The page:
Take the 2-minute tour ×
Stack Overflow is a question and answer site for professional and enthusiast programmers. It's 100% free, no registration required.

I'm planning a product that will process updates from multiple data feeds. Input-data is guesstimated to be a total of 100Mbps stream containing 100 byte sized messages. These messages contain several data fields that needs to be checked for correlation with the existing data set within the application. If a input-message correlates with an existing data record, then the input-message will update the existing data-record, if not: it will create a new record. It is assumed that data are updated every 3 seconds in average.

The correlation process is assumed to be a bottleneck, and thus I intend to make our product able to run balanced in multiple processes if needed (most likely on a separate hardware or VM). Somewhat in the vicinity of Space-based architecture. I'd then like a shared storage between my processes so that all existing data records are visible to all the running processes. The shared storage will have to fetch possible candidates for correlation through a query/search based on some attributes (e.g. elevation). It will have to offer configuring warm redundancy, and a possibility to store snapshots every 5 minutes for logging.

Everything seems to be pointing towards MongoDB, but I'd like a confirmation from you that MongoDB will meet my needs. So do you think it is a go? -Thank you

NB: I am not considering a relational database because we want to focus all coding in our application, instead of having to make 'stored procedures'/'functions' in a separate environment to optimize the performance of our system. Further, the data is diverse and I don't want to try normalize it into a schema.

share|improve this question
1  
Mongo is pretty easy to setup and get going. Why not try it out and see what happens? –  ryan1234 Feb 27 '13 at 19:44
    
If 100 Mbps is Mega bit, not byte, I would first try to do it on a single machine rather than with several machines / VMs. 125,000 messages of 100 bytes per second is a lot but can be handled by any decent machine with enough cpu/ram. If it is 100 MBps (bytes), that's going to be a little more challenging but not unfeasible. The key will be a good hashing algorithm for the correlation matching process. See for example this‌​. –  assylias Feb 27 '13 at 19:47
    
I should warn you resource contention can get pretty unstable with multiple MongoDBs on a single OS. It is advised to use VMs. –  Sammaye Feb 27 '13 at 19:58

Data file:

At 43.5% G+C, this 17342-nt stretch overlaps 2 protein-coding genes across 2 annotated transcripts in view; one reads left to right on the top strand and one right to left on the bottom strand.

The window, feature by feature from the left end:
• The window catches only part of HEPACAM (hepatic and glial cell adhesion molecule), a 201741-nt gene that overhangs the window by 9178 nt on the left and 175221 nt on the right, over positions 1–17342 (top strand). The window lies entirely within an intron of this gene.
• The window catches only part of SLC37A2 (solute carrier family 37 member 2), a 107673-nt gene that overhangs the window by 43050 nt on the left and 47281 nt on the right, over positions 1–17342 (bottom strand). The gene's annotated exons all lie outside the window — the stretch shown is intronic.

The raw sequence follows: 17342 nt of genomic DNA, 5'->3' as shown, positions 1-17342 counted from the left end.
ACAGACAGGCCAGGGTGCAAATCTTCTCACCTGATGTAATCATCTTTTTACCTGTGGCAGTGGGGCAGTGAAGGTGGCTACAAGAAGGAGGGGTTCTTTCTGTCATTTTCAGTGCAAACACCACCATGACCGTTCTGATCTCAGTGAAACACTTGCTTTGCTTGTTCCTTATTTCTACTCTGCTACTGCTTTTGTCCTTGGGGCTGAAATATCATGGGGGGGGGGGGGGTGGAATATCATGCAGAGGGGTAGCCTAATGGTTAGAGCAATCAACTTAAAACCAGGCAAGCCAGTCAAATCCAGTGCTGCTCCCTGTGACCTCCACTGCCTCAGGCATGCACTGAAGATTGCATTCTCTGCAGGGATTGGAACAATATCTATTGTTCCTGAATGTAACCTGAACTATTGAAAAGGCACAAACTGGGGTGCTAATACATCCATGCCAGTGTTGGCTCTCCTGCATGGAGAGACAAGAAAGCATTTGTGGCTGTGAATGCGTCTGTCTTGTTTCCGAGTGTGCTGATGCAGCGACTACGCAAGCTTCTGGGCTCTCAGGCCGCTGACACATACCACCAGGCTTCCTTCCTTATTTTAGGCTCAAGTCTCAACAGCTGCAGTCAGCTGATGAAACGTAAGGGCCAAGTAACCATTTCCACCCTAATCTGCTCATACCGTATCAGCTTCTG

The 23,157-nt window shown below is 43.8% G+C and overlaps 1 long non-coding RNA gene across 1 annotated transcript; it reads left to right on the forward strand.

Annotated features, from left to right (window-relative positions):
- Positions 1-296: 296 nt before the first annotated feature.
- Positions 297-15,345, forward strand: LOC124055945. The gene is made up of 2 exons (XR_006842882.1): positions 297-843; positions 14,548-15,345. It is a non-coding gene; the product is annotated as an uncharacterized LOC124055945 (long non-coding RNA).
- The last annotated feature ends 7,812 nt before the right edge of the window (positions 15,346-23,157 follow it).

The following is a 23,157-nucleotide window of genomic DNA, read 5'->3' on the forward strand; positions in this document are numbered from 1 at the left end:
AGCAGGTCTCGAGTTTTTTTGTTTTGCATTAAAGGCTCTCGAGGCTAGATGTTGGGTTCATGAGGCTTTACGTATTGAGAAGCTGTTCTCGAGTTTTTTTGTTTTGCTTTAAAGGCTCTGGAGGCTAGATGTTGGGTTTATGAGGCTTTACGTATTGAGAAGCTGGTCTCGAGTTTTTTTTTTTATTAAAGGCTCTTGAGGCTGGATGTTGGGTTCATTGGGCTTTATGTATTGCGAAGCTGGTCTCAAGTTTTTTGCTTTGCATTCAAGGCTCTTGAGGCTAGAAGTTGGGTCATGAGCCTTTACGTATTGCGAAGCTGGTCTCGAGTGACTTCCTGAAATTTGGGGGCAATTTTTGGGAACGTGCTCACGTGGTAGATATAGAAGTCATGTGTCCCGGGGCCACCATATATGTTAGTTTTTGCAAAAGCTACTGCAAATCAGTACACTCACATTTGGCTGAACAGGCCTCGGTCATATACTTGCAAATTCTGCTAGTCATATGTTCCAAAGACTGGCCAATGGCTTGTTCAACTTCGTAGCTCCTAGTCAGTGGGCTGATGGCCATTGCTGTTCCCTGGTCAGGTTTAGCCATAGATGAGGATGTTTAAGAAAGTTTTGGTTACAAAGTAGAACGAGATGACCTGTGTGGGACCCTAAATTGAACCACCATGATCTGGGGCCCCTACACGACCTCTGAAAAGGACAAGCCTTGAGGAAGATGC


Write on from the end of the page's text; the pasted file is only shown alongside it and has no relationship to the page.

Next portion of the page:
@Sammaye I thought he was saying 1 Mongo DB as a shared storage used by multiple processes –  Zaid Masud Feb 27 '13 at 21:31
    
@ZaidMasud I was adding to the comment above mine where mentioned starting on a single machine –  Sammaye Feb 27 '13 at 21:35

1 Answer 1

up vote 1 down vote accepted

Yes, MongoDB will meet your needs. I think the following aspects of your description are particularly relevant in your DB selection decision:

1. An update happens every 3 seconds

MongoDB has a database level write-lock (usually short lived) that blocks read operations. This means that you want will want to ensure that you have enough memory to fit your working set, and you will generally not run into any write-lock issues. Note that bulk inserts will hold the write lock for longer.

If you are sharding, you will want to consider shard keys that allow for write scaling i.e. distribute writes on different shards.

2. Shared storage for multiple processes

This is a pretty common scenario; in fact, many MongoDB deployments are expected be accessed from multiple processes concurrently. Unlike the write-lock, the read-lock does not block other reads.

3. Warm redundancy

Supported through MongoDB replication. If you'd like to read from secondary server(s) you will need to set the Read Preference to secondaryPreferred in your driver.

share|improve this answer
    
Thank you. I will continue to investigating MongoDB. I'm also intrigued by GigaSpaces XAP –  Lotharlux Feb 28 '13 at 14:57

Your Answer

 
discard

By posting your answer, you agree to the privacy policy and terms of service.

Not the answer you're looking for? Browse other questions tagged or ask your own question.